British crime writer Tom Benjamin’s Bologna-based crime novels have fast become some of my preferred reading on planes, trains and the occasional beach, making the gialli ideal for the summer.
From his first published book A Quiet Death in Italy to latest release Italian Rules, English detective Daniel Leicester and his Italian colleagues, family and acolytes delve deep into the Emilia-Romagna capital, revealing its underbelly and largely undiscovered beauty. Having moved to Bologna from London about 16 years ago (“my wife’s Italian”), Tom wanted to portray his newly adopted city in fiction form. “I had a burning desire to describe Bologna when I came here and the Bologna I discovered was one that few bolognesi also were aware of. I wanted to integrate, which meant learning the language fast, so I did a three-month Italian course starting from zero. But when I went out on the street, I couldn’t understand anything anyone was saying. In the end, I got a job working at a canteen for the poor. That was where I saw a completely different side to Bologna. As a former journalist, I felt compelled to describe it.”
Tom Benjamin takes his inspiration from travel writer Norman Lewis, whose 1978 book, Naples ’44, was a diary of his time as a British intelligence officer during the Second World War. “It really chimed with my experience of being in Bologna, which wasn’t that of the traditional expat. Reading Norman Lewis also gave me the means because up until that point I had not thought of having a British detective moving through modern Bologna… In a sense, it gave me a huge amount of licence. Authors often create Italian police officers, which come with an implied level of cultural knowledge. The purpose of creating Daniel Leicester was to ape the experience of Norman Lewis and to describe Bologna through the eyes of an outsider.”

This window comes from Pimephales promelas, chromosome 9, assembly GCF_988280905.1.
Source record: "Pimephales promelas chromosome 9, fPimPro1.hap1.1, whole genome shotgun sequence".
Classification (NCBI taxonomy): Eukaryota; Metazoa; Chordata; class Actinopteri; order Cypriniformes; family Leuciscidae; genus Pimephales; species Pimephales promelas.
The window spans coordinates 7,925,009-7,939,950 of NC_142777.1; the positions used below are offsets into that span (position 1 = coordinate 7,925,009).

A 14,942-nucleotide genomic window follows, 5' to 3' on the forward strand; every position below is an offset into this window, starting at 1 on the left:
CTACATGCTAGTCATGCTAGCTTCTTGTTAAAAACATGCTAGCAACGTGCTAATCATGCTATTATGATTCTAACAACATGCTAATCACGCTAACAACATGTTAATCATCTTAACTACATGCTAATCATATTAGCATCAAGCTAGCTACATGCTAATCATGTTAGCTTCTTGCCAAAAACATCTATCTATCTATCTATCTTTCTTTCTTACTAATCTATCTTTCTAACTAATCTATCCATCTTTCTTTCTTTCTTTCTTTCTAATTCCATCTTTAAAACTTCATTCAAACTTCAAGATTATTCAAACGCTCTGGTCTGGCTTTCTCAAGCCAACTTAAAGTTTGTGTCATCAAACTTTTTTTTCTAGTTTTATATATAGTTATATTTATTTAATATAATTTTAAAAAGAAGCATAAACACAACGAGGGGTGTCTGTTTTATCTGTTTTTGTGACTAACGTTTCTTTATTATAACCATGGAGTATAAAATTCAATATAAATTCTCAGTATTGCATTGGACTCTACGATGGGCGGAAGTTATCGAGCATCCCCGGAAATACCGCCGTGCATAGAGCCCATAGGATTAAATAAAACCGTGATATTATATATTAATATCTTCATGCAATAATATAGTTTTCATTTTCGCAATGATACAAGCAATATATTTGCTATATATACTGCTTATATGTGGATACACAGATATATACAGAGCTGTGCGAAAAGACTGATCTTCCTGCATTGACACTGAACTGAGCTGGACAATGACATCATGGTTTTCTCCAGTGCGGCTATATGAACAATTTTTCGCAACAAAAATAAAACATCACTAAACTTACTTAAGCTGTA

All the Daniel Leicester crime novels explore little-known locations in Bologna, including the canals, theatres and, in the case of Italian Rules, the city’s world-class cinema archive. Benjamin guides readers on a fast-paced, enjoyable tour of his La Rossa. In addition to healthy doses of British humour, long-term expatriates can identify with the detective’s chirpy resignation of being mostly integrated, while never quite fully being “in” Italian culture.
A former journalist and spokesman for Scotland Yard, Benjamin’s crime scenes benefit from a studied amalgam of observation and pathos. From his father-in-law’s (the Comandante) gentleman clubs and lunchtime trattoria spots to former drug addict-turned-sidekick Dolores, the characters come gloriously to life, making readers yearn for the next installment. (Thankfully, books 5 and 6 are in the works.) “When you envisage the characters, they are often two-dimensional, but they become their own person when you put them on the page. It’s a mystical experience. To me, they are very much alive.”